When Hermes and Louis Vuitton first started in business, they made tools. When customers wanted a new suitcase or saddle, Hermes and Vuitton offered extraordinary products that combined impeccable functionality with unmatched performance. As time passed, Hermes and Vuitton no longer competed with other brands based on functionality. They competed on luxury or an entirely different value proposition than the optimal design of a tool.
When we think of luxury brands and luxury products what comes to mind? Cost is certainly at the forefront. Luxury products cost more, but why? Customers pick luxury products regardless of brand, because they not only make the buyer feel good about the product, but also luxury products perform impeccably well. A big part of the luxury premium revolves around the story that the brand tells. That’s why it is so important for kitchen and bath showroom sales professionals to be able to tell stories that resonate with customers who really are not familiar with most luxury or other brands sold in their showroom. The story must relate both the experience and the process, not necessarily features and benefits.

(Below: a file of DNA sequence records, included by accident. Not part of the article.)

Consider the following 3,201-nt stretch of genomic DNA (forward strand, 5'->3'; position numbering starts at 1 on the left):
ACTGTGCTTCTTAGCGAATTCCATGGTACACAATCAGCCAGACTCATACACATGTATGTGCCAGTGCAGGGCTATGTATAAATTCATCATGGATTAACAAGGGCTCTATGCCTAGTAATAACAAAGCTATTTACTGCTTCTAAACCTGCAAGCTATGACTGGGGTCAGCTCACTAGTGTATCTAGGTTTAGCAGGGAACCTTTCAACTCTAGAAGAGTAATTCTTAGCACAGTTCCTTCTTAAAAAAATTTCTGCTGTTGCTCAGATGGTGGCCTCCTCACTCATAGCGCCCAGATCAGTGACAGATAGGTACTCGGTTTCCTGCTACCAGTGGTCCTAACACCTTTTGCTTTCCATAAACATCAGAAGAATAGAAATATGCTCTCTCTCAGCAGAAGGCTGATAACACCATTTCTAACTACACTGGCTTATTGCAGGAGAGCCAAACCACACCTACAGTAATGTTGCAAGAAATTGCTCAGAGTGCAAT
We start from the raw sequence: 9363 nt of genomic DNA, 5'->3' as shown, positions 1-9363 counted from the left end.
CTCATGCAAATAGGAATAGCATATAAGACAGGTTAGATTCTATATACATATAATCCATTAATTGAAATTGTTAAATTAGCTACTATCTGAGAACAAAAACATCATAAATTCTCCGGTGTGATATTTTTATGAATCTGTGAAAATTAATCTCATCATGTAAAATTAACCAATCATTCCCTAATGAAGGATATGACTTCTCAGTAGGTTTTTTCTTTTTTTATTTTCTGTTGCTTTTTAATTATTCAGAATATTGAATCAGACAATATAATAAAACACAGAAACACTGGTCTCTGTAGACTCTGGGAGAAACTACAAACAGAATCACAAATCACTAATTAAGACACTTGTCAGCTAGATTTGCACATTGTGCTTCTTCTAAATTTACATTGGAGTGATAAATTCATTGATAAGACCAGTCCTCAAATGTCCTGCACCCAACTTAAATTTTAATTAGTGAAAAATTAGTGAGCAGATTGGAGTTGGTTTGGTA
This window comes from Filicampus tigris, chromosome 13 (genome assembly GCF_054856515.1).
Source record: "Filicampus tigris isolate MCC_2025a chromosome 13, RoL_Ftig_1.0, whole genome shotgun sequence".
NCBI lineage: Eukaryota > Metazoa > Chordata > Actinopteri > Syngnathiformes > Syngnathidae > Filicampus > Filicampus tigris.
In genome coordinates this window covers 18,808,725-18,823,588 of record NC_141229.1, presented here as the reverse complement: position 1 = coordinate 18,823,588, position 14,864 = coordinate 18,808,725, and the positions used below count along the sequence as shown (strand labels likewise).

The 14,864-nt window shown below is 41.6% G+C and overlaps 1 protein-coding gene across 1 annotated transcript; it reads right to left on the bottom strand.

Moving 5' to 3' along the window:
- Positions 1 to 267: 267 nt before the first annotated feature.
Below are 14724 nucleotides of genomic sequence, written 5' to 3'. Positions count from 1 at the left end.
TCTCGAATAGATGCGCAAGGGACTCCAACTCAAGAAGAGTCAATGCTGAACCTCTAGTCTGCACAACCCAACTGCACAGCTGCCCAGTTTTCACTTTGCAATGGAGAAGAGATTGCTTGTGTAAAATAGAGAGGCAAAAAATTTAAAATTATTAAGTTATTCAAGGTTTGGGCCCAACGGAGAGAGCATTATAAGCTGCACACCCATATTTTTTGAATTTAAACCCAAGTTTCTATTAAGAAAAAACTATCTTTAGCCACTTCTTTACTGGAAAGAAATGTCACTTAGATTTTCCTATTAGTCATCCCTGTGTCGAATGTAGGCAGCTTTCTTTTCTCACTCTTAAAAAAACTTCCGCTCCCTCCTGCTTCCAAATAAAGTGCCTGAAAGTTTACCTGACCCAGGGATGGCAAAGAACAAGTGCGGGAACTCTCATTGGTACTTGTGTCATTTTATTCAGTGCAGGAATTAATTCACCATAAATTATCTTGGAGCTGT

The challenge manufacturers that produce luxury products and showrooms that sell them is that eventually when you combine functionality with top of the market, those paths converge. Technology and efficiencies eventually erode the price-performance paradigm. It’s also difficult when brands that were once confined to the luxury arena find their way into mainstream retail. Luxury is compromised for distribution. Lost luxury profitability is made up in volume. Remember the industry outcry when products that were pioneered by independent showrooms suddenly started to appear at big box retailers?
What makes luxury sustainable? It’s not so much about maintaining a cutting edge as it is being viewed as desirable by the fashionable elite. Honda has maintained a cutting edge by producing cars that perform exactly as advertised. Hondas are boring and their profits are not commensurate with the quality of product the company produces. Conversely, as Seth Godin wrote in a blog post, “Few Jimmy Choo customers complain about their inability to run a marathon in profitable high heels.”
The ability to appeal to the fashionable elite is a distinctive competency of the independent kitchen and bath showrooms. Luxury consumers want luxury experiences. As functionality differences between products continue to erode, the luxury showroom consumer will be looking for products that are desirable. Desirability stems from telling a compelling story and delivering compelling experiences. Are those really available online or at a big box retailer?